I’ve thought about writing this particular column for some time, but I thought it was presumptuous, maybe even hubris for a guy with one whole book published (and another one at the editors) to write about “how to write”. Then the delightful Sarah Hoyt wrote: “What You are is What You Know” and I thought well there goes that column. Sarah however, had other ideas, and since disappointing the woman who commands the Huns and Hoydens is, it seems, a risky proposition, here we go.
“Write what you know” Myth? Certainly, but is it also wisdom? Well, yes and no. Let’s reword it: Know, or learn, what you write about… THERE, that works. I went through a series of Non Science fiction/Fantasy books a while back. (yes I know, more proof that I’m not a REAL fan, I read other things as well) I had been turned on to them by my better half, and a recent major motion picture starring Tom Cruise…
Well the first one I read was a lot of fun, the second one I read was fun, the third one I read was the same book I had read the first two times… So I took a break from the series, but it’s SOOO highly reviewed that I thought I would give it another try. Then I picked up one of the newest ones. OH GODS what a mistake. I would have thrown it across the room, but I couldn’t remove it from my nook in such a way as to do so, and I’m not about to chuck my nook across the room. The guy that writes the series is a Brit, well, that in its self is not a down check, Arthur C Clarke and Chris Nuttall anyone? But, here’s the thing… The closer you get to modern times, or to something that a share of your audience actually knows something about, the better you need to be in your research! A couple of things this guy had done had bugged me before. Tell me a former MP could tell that the shotgun the bad guy was holding is a Mossberg, but he’s not sure of the model … UH DUDE, PLEASE BOUNCE YOUR STUFF OFF A GUN NUT, OR AT LEAST A VET! Many of his characters reactions and turns of phrase were weird… This time though he went “full potato”.
He got so many things wrong about the military etc that I literally got rid of the book, something I NEVER do. (it’s one of the rules: money flows to the author, guns come in to my possession, they don’t leave, books come in to my possession, they don’t leave unless stolen by friends, when the redhead is amendment, she’s right (even if she’s wrong) etc)
So, to the point. You can’t (as Sarah pointed out) just write what you know in the “I experienced all this stuff myself” sort of way, because unless you’ve had a lot more experiences than the average bear, (I have, and it’s not enough) it’s going to be a damn boring book. Besides as fiction and fantasy writers, which one of us knows what being a werewolf actually feels like? What about breaking FTL? Yeah, thought not. What you can know is how people would react to this sort of thing… and therein lies the story.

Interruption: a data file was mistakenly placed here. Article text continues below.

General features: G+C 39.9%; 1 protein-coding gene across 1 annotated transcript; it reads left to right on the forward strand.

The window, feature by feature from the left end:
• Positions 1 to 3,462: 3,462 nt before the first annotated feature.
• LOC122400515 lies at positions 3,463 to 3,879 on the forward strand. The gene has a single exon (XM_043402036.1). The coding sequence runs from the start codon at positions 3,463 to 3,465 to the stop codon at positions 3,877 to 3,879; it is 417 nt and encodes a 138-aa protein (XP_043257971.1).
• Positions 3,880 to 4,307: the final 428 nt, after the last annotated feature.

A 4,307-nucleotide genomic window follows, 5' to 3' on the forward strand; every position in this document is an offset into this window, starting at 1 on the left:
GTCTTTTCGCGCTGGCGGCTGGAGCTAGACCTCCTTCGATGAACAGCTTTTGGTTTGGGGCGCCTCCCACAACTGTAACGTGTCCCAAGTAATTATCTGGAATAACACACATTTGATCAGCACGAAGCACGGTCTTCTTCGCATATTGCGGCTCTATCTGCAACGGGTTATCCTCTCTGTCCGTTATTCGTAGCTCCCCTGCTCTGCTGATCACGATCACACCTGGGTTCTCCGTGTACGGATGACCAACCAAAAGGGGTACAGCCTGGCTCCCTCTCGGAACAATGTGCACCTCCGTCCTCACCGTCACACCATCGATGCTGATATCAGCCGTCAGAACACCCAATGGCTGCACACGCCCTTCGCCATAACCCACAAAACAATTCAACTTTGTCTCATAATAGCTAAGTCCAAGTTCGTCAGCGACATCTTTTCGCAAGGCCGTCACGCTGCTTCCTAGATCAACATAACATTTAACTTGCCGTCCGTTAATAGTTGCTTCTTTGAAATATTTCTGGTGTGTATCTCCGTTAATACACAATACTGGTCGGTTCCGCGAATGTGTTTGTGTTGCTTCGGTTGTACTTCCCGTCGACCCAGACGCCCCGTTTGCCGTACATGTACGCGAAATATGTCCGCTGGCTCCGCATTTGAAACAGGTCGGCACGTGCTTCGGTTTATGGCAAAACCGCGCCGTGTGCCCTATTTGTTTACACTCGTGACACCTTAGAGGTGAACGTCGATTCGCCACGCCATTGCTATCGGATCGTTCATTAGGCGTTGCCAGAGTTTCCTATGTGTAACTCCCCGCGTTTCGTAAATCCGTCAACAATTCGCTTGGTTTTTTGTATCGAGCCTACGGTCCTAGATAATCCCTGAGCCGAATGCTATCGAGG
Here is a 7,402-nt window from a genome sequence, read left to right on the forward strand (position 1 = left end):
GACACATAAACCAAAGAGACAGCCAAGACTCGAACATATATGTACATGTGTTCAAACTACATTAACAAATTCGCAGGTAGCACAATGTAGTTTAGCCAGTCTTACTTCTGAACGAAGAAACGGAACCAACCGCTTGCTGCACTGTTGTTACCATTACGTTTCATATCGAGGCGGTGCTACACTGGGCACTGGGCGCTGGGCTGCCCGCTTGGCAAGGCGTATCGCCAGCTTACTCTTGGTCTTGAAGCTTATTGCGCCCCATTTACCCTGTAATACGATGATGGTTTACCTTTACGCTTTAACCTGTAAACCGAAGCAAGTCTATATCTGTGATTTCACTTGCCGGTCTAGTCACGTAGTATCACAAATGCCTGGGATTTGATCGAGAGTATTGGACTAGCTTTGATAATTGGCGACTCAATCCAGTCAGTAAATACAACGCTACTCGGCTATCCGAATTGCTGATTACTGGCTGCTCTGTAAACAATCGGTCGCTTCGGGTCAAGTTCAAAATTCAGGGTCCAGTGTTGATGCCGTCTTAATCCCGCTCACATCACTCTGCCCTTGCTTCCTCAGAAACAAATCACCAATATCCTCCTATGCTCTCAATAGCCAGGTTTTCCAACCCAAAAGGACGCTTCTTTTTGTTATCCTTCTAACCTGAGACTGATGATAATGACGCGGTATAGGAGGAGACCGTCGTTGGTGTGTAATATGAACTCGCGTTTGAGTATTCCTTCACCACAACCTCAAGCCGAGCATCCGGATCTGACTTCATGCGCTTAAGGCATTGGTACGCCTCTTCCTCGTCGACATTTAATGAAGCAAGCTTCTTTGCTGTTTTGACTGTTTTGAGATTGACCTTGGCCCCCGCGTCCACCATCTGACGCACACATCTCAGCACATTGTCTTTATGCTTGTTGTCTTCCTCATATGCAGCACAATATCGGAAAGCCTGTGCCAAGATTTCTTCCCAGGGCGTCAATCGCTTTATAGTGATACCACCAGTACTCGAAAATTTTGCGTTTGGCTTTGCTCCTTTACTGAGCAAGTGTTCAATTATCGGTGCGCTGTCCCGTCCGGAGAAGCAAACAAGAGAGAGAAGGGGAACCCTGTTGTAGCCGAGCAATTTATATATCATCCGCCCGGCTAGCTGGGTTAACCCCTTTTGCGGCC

Your stories need to ‘ring true’. If it’s close to modern, and it’s about the military for instance, you need to talk to some vets, and read some books, and I’m not talking about the bullshit that the NYT says is “a brilliant expose on the horrors of modern war, and the evils of the military industrial complex”. Because here’s the thing: If you are writing about the military, your target audience is current and former troops. Yes really. Oh sure you’ll get non vets too, but the biggest sales will be vets. Insult them, piss them off, get the mind set wrong, and you’re going to bomb. Oh it might get you awards, the powdered and perfumed darlings of the literary set may stand and say “bravo” but you won’t get the most important award, the Benjamin. If you’re writing about cops, a good share of your fan base is going to be cops, cop families, and badge bunnies (don’t ask, or, do ask, but ply me with liquor first) Along with that, it’s got to at least make internal sense. The beauty of fantasy is that you don’t have to know the science as well as, oh say, Doc Travis, but it’s at least got to be sort of reasonable, or it’s going flying. Of course the further out in the time line you go, the more liberties you can take with how things work, without having science geeks screaming “OH FOR THE LOVE OF…COME ON!” Go far enough and you can pull off a lot of stuff that would otherwise cause the fan base to blow raspberries at you… Like say for instance the CO of the ship going on all the highly dangerous away missions. In the modern navy that concept is laughable. But put it 500 years in the future, and OK maybe.
If you’re not the science guy that Doc Travis is, then do a lot of your science off camera. The audience doesn’t need to know the intricacies of how the FTL drive works, unless that’s a critical plot point, and far better to do it off camera that to get it so wrong that your book gets frequent flier miles. One thing though that you have to know, is people, at least enough to get in other people’s heads. If your characters don’t ring true, it’s a problem.
So, write what you know? Well, sort of.